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Monday, 10 November 2014

Cable companies 'stunned' by Obama's 'extreme' net neutrality proposals

Barack Obama
America’s major telecoms and cable companies and business groups came out fighting almost immediately after Barack Obama called for tough new regulations for broadband that would protect net neutrality, saying they were “stunned” by the president’s proposals.
The president called for new regulations on Monday to protect “net neutrality” – the principle that all traffic on the internet should be treated equally. His move came as the Federal Communications Commission (FCC) finalises a new set of proposals for regulation after the old rules were overturned by a series of court defeats at the hands of cable and telecom companies.
In response, Republican senator Ted Cruz went so far as to call Obama’s proposal for regulating the web “Obamacare for the internet”, saying on Twitter “the internet should not operate at the speed of government.”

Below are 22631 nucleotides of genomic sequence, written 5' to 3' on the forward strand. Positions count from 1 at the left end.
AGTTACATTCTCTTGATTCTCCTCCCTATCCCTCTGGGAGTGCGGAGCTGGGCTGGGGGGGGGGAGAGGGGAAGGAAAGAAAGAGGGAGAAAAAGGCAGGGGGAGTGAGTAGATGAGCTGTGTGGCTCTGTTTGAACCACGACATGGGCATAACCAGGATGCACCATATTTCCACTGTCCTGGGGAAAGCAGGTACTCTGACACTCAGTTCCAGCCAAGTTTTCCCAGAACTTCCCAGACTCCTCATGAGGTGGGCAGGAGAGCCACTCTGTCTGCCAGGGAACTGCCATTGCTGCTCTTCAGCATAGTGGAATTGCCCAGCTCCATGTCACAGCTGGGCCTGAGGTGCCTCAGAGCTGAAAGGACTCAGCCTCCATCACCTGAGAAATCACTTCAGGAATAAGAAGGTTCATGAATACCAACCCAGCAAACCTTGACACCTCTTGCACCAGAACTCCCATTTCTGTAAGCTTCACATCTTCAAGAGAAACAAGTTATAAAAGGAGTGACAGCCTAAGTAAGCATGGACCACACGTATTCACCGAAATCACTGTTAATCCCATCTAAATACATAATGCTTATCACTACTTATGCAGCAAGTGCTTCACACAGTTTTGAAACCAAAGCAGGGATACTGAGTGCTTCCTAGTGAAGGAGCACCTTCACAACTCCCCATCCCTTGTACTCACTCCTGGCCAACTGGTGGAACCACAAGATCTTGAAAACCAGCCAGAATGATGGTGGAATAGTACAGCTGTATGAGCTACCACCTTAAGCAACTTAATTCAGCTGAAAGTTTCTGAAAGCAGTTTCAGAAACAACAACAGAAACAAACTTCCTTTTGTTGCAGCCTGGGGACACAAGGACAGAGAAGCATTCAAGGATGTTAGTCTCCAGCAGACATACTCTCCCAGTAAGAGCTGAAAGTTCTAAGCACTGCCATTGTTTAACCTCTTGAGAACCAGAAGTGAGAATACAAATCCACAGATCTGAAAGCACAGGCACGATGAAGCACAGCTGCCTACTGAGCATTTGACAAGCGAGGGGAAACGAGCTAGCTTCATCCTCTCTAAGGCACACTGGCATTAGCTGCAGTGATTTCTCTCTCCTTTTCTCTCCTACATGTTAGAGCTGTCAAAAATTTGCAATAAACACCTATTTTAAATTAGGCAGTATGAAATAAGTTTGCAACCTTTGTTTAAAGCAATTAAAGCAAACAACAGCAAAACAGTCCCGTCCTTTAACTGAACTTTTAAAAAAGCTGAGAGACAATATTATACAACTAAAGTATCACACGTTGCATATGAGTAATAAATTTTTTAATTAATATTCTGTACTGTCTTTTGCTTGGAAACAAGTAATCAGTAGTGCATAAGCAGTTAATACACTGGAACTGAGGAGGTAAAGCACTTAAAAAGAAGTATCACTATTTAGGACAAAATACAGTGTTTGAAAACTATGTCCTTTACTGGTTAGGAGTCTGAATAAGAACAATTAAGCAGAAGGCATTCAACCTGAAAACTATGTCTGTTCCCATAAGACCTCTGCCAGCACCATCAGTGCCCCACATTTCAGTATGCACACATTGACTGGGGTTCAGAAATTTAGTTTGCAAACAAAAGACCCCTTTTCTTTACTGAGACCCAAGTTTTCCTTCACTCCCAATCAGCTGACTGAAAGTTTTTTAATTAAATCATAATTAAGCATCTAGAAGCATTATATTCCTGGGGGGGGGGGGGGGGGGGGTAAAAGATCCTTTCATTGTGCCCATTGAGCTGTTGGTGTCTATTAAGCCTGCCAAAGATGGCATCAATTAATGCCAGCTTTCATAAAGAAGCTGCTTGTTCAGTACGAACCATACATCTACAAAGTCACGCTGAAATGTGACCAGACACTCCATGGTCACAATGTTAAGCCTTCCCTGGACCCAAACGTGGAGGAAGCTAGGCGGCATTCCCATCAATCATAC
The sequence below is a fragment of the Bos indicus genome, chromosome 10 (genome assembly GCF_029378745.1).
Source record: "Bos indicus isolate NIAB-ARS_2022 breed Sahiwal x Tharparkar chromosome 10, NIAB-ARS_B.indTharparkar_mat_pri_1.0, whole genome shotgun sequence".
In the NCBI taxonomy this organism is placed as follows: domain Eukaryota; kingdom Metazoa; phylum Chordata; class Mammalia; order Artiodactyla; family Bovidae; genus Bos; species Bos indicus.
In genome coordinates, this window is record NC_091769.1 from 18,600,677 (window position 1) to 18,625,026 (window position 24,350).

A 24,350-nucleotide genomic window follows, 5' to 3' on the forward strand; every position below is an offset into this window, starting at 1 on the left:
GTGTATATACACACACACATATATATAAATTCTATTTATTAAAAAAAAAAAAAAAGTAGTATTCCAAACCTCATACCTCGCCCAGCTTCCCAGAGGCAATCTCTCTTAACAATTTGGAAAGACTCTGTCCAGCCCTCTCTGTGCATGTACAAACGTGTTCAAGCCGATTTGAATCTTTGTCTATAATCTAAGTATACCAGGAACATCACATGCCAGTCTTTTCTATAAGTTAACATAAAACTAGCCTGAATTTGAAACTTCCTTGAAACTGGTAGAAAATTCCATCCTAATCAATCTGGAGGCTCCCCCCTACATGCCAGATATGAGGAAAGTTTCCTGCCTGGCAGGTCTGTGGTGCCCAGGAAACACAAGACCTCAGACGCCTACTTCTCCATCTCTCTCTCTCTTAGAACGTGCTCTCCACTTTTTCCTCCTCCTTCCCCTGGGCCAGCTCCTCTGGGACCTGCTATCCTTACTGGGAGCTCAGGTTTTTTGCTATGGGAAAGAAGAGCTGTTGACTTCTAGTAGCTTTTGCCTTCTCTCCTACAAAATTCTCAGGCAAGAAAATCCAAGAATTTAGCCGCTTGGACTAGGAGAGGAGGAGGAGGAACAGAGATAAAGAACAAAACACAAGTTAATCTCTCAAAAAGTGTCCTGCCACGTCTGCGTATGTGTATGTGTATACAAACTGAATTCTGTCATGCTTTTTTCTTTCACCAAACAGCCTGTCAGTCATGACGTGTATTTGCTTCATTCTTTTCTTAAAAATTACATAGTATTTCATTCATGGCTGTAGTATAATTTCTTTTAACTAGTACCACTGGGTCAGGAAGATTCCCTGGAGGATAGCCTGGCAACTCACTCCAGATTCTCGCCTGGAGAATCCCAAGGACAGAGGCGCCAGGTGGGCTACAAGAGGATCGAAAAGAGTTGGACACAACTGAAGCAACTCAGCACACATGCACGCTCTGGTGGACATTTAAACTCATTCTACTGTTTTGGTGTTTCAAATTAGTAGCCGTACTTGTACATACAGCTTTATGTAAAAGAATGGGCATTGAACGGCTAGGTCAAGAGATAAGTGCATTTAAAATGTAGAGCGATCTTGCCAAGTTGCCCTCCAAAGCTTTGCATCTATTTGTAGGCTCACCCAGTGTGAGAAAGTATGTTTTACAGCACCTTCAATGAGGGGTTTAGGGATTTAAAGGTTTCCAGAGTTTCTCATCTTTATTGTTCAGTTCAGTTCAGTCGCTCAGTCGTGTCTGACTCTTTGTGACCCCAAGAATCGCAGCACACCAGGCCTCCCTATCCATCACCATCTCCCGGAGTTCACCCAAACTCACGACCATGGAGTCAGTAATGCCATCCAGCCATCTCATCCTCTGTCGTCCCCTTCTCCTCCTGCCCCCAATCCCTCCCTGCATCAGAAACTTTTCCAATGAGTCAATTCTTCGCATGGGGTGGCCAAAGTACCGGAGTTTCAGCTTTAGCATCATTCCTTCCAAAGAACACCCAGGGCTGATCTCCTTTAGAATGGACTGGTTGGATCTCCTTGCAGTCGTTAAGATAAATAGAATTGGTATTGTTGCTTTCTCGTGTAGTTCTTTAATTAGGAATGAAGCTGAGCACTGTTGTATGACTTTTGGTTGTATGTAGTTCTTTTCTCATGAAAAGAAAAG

The powerful National Cable and Telecommunications Association (NCTA), which represents cable companies including Comcast and Time Warner said it was “stunned” by the president’s proposals.
“The cable industry strongly supports an open internet, is building an open internet, and strongly believes that over-regulating the fastest growing technology in our history will not advance the cause of internet freedom,” said NCTA president Michael Powell, former chairman of the Federal Communications Commission (FCC), which is now rewriting the internet rules.
The cable and telcoms giants are particularly concerned by Obama’s call for FCC to reclassify consumer broadband service under Title II of the Telecommunications Act. Such a move would reclassify consumer internet as a “common carrier” service – like the telephone – and give the regulator greater power to control prices and services.
“We are stunned the president would abandon the longstanding, bipartisan policy of lightly regulating the internet and [call] for extreme Title II regulation,” said Powell.
Culed from The Guardian.